Preface: If "I'm better at X than you are at Y" or "I love X more than I miss Y" don't use the same construct, please advise and I will edit this post to ask only one question or the other. I've included both under the assumption that they are related and thus may use a similar grammatical construction.

Question: When expressing two disjunctive ideas that may or may not be attributable to the same person and that are not of the same metric, what is the correct grammatical construct to use?

Examples of what I'm asking:

1) I'm better at playing basketball than John is at singing karaoke. (different parties (i.e., me versus you), different metrics (i.e., playing versus singing))

2) I love Japan more than I miss America (so I'll stay in Japan). (same party (i.e., me), different metrics (i.e., love versus miss))

Background: I've been unable to find such a construct in either A Dictionary of Advanced Japanese Grammar, A Dictionary of Intermediate Japanese Grammar, or on Google. For whatever reason, I'm reminded of the two possible ways of expressing "while" (ながら when referring to the same person and 間/間に when referring to two different parties). I imagine that there exists a concise way of expressing something similar in the case of my question.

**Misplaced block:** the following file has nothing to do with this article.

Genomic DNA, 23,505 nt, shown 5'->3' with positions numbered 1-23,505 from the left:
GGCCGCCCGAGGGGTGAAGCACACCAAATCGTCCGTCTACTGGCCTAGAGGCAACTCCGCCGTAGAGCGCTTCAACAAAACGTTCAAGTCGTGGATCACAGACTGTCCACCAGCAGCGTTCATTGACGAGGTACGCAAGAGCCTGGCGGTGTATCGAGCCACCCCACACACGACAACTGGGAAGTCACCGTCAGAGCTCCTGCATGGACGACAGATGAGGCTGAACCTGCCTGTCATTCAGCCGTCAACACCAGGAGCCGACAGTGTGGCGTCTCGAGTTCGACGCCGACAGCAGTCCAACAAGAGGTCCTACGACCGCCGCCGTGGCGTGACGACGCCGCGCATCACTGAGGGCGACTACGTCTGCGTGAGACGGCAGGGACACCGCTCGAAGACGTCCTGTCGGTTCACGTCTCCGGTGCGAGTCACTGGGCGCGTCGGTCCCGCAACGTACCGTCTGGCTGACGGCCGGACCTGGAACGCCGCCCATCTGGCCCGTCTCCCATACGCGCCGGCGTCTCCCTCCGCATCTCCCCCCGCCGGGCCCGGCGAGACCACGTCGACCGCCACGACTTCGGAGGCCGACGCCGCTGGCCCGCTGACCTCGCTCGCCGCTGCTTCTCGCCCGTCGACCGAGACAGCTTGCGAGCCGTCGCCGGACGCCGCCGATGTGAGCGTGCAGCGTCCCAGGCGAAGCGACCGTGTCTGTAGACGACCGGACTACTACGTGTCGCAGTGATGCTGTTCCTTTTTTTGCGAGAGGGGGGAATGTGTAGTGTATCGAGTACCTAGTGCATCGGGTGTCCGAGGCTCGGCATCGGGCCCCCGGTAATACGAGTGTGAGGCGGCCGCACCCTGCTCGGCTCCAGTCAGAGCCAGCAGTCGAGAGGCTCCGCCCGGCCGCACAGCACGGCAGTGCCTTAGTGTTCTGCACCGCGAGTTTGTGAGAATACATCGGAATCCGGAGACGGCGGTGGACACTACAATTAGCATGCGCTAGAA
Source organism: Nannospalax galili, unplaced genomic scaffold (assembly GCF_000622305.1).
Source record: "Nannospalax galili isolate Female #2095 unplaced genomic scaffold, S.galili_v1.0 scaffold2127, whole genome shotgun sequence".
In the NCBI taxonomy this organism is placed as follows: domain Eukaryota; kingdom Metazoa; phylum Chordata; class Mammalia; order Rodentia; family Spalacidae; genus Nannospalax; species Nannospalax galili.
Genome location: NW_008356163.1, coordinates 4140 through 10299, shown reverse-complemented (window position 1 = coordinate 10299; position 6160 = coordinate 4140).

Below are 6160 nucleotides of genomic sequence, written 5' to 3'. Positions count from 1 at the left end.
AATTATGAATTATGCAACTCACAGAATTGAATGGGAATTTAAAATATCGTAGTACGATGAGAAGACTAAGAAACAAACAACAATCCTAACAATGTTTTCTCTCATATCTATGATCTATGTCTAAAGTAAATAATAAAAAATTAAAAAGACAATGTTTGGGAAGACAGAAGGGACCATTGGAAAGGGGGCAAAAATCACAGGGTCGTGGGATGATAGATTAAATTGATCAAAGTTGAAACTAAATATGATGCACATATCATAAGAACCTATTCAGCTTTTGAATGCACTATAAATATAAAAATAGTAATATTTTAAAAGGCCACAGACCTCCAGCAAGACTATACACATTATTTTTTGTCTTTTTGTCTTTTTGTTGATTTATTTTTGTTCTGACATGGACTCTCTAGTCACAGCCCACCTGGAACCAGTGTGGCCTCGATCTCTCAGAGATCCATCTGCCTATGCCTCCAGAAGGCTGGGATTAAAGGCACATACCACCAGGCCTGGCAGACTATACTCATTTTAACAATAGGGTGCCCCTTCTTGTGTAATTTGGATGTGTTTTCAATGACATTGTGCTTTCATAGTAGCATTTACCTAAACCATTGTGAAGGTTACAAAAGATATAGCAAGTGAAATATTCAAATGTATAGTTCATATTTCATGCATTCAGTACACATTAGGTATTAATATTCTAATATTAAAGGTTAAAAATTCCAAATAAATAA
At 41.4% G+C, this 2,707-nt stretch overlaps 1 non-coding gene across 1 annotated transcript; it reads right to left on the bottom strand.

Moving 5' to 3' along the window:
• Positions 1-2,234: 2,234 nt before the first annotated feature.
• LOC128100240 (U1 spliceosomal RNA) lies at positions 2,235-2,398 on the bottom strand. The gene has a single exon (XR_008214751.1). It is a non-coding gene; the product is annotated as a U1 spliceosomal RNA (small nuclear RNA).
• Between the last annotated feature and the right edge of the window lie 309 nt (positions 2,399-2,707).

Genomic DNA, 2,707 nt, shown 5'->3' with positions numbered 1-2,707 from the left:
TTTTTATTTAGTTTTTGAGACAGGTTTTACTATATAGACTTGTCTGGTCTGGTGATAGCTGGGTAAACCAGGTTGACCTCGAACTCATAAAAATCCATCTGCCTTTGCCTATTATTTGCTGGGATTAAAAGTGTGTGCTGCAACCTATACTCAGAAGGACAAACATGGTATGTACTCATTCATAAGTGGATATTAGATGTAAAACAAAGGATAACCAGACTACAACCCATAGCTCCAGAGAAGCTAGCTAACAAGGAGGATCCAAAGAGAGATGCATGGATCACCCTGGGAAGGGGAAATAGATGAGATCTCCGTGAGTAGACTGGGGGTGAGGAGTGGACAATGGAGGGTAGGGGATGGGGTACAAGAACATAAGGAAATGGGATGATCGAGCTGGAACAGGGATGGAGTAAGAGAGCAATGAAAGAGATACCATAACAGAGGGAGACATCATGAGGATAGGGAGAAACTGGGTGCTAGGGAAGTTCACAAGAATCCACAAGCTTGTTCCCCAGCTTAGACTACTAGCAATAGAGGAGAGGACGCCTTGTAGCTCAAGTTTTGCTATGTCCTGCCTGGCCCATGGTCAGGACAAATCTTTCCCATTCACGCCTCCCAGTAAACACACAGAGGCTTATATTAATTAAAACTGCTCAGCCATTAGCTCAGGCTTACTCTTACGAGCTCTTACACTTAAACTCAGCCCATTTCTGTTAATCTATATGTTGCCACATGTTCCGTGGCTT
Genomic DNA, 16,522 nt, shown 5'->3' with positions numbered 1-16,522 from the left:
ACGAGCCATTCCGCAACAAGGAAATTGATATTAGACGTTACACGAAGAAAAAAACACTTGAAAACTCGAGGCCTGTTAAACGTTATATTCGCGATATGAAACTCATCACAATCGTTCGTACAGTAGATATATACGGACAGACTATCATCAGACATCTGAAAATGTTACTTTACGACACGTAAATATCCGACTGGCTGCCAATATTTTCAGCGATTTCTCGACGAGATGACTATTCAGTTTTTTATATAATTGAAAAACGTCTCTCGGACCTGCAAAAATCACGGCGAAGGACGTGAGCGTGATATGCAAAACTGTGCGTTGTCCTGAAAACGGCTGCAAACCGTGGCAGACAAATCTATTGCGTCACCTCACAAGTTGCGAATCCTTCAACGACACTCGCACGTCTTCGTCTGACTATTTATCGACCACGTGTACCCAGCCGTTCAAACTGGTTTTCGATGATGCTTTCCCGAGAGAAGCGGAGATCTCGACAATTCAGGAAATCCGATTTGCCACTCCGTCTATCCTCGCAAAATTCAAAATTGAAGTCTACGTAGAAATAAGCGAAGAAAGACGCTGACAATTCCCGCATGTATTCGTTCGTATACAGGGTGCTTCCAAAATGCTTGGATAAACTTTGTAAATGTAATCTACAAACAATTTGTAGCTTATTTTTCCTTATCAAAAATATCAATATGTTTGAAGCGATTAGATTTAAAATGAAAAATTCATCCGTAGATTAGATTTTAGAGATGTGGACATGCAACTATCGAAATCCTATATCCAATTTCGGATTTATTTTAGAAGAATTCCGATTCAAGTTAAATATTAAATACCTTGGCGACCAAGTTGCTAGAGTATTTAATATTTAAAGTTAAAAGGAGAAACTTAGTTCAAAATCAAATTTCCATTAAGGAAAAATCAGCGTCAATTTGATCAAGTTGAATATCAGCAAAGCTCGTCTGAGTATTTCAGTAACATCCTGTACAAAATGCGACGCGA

My attempt at an answer:

1) I'm better at playing basketball than John is at singing karaoke.


2) I love Japan more than I miss America.


1 Answer 1


I would probably say...

  1. ジョンのカラオケより、僕のバスケのほうがうまい。
  2. アメリカは恋しいけど、(それよりも)日本のほうが好きだ。
    or アメリカには帰りたいけど、それよりも日本にいたい(気持ちのほうが強い)。


"You're better at speaking Japanese than I am at speaking English, so let's speak Japanese."

"You're better at reading Japanese than I am at writing English, so I'll write in Japanese."


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